#1
I'm 17, a senior in high school, and I have a huge passion for music. I've been trying to figure out what I want to do after school for the past two years and I've always come back to this because music is the only (slightly) realistic career that I could see myself enjoying. Enjoying my career is more important to me than making a lot of money.

Anyway, I'm not any super special musician, I play guitar in 2 church bands performing for about 500 every week, as well as another band with a few of my friends, but we haven't even gigged yet. I record instrumental music with my crappy m-audio and digitech multi-effect all the time just because I crave it. I don't have any real experience, so I'm a little worried about pursuing this.

My musical and technical audio knowledge is limited right now, so I was wondering if this would be worth putting money/time into right now as I get ready to leave my family and whatnot. I've heard that going to college for a degree in audio engineering isn't a good idea as it puts you in debt and isn't really needed for this career, so I'd like to get some thoughts on that. Maybe I should pursue another career while building my musical and audio knowledge over time?

My dream is to build and run my own recording studio. Seems far-fetched, but it's a dream. Haha thanks guys

Sorry, if this is in the wrong forum or something.
#2
I think it depends on the collage. The one I'm in now really focuses on work placement in the final year so I'm quite confident that I'll be okay when it finishes, plus we share the same dream.

If you've still got some time in school, you're a bit safer but you need to start doing stuff now.
Find out about all the recording studios near you and give them a message asking if you could sit in on a session on weekends. You might get turned down by a few, but if someone says yes then you will be able to learn a lot about recording and possibly mixing while being there.

That's probably the best starting point, if they don't let you do anything, then it's still amazing experience if they teach you about the studio.
#3
Thanks Cold Reader! I will look into that. Also, just wondering, what college are you attending right now and for what specifically?
#4
If you start recording professionally (for money) throughout your degree you'll stand a chance. If you are depending on peaking over a pro's shoulder 3 years after starting to study to qualify you for a job, much less chance.
And no, Guitar Hero will not help. Even on expert. Really.
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#5
I went to school for recording arts. I was like you, no real experience but I loved to write, play, and record music.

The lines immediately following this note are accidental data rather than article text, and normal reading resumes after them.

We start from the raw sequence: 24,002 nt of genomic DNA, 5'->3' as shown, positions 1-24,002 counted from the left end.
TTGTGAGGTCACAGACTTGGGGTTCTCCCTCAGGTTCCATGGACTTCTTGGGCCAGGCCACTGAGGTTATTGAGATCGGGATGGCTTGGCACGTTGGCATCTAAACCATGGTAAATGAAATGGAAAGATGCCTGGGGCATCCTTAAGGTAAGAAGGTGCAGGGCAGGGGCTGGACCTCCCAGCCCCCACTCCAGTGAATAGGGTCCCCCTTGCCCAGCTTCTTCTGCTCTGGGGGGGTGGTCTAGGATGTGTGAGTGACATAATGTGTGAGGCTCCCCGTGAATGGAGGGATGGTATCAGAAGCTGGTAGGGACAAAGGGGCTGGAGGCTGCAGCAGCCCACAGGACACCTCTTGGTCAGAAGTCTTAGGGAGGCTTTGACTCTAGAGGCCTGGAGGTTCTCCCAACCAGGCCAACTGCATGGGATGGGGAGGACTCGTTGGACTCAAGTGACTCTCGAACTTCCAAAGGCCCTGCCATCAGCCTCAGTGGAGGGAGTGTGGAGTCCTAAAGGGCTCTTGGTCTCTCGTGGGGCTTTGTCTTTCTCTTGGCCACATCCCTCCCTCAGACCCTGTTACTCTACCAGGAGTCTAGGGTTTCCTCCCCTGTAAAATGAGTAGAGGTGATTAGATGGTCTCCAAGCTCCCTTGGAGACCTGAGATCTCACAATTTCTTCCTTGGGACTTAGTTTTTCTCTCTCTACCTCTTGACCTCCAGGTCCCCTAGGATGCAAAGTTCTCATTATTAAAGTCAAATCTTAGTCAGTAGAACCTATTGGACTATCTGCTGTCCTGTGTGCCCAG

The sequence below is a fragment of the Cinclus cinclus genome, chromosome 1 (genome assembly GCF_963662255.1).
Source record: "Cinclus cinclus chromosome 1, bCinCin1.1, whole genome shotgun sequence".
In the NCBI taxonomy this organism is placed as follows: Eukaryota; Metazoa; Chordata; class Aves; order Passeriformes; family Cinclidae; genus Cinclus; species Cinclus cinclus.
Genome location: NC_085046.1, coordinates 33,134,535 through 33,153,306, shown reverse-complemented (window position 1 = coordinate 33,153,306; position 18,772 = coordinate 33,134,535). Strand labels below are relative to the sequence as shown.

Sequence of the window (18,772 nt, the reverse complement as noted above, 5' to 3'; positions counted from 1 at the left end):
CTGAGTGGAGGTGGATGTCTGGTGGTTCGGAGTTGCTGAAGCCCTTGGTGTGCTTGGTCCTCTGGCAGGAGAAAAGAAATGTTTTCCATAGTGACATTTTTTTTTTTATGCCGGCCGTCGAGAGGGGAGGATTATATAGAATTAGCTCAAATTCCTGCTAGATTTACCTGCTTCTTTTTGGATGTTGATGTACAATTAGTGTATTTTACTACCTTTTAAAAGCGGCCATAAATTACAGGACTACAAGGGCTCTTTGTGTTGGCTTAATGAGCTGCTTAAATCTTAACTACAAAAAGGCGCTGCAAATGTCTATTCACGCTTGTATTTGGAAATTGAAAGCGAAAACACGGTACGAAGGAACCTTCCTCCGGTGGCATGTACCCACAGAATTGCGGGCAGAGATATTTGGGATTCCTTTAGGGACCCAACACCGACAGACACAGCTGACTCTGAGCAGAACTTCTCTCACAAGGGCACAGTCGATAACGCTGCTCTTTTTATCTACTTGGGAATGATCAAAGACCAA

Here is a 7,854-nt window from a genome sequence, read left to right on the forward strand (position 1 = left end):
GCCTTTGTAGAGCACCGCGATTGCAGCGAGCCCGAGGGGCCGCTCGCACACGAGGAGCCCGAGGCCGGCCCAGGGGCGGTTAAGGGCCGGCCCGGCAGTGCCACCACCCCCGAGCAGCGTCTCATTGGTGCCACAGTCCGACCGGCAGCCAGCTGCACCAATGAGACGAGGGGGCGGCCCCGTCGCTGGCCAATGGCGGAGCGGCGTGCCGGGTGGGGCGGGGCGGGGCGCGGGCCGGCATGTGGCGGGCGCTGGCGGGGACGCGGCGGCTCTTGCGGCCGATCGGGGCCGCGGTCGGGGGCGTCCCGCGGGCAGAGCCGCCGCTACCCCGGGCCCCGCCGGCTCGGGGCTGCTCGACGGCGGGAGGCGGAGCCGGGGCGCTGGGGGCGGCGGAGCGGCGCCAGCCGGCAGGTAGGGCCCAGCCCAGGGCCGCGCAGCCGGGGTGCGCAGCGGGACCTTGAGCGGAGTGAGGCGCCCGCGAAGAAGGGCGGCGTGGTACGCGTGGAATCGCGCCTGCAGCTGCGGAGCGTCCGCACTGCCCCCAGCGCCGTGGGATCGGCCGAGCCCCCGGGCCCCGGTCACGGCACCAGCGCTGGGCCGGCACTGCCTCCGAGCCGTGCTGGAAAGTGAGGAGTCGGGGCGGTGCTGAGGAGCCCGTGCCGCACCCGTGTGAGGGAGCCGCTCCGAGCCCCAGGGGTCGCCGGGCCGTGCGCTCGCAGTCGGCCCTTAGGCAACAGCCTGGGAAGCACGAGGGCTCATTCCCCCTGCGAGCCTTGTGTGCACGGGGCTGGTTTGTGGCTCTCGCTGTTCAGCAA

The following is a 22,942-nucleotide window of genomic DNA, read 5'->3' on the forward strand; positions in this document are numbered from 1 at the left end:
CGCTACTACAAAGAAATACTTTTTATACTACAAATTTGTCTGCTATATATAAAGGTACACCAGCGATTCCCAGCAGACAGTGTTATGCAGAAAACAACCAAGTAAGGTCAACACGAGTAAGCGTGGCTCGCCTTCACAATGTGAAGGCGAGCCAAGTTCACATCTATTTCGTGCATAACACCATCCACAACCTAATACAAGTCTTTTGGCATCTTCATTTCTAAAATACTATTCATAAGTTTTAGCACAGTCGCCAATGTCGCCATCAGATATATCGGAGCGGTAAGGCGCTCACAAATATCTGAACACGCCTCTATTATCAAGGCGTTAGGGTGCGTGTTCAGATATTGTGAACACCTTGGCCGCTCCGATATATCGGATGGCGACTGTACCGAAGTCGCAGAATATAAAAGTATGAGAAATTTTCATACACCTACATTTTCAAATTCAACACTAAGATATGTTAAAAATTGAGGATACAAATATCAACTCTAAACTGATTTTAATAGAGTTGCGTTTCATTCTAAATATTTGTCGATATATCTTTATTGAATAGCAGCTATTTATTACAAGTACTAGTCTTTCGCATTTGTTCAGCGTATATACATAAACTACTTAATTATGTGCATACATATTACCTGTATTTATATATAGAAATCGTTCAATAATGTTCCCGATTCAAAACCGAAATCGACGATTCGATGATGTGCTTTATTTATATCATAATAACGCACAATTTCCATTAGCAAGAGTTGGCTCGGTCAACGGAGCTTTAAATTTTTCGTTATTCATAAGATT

I will say my degree hasn't really done anything for me in terms of getting a job, but I gained a ton of quasi-real-world experience at school.
I also gained alot of knowledge that I wouldn't have gained otherwise, developed a social circle/support group of fellow audio geeks that I will have access to for the rest of my life (godwilling), and I developed a kind of confidence that allows me to feel like I can function in the audio field with some tiny degree of authority.
But again, as far as getting a job goes... the degree itself had little to do with it. I knew somebody and to be honest, got extremely lucky. The process of attaining the degree, though, was invaluable, and due to the circumstances that I find myself in now, I don't regret making the choice that I made in the slightest.
Just my personal experience, for what it's worth.
#6
I have some schooling in engineering. When I graduated, I went out and figured a job would be easy, as there's tons of recording studios and live venues in my city. But the industry has changed, and recording studios are closing down - many bands just make their own albums on their computers, so why pay for a studio?
Still, there's opportunity out there if you're creative and flexible and willing to bust your ass. While I never did get that engineering job, I made a few bucks freelancing and even landed a gig at a stage of the Montreal International Jazz Festival one year. Beyond that, I never worked in music, but as one of my day jobs is as a radio reporter, the stuff I learned about audio editing has been a major help to my career. So like I said, be flexible and willing to use the skills you've learned in contexts you haven't considered, and you can make a living.
#7
A related degree or course won't get you a job, or teach you everything that you need to know. But it will help. If you really want to make a go of it then you need to be actively improving your knowledge and skills in your time.
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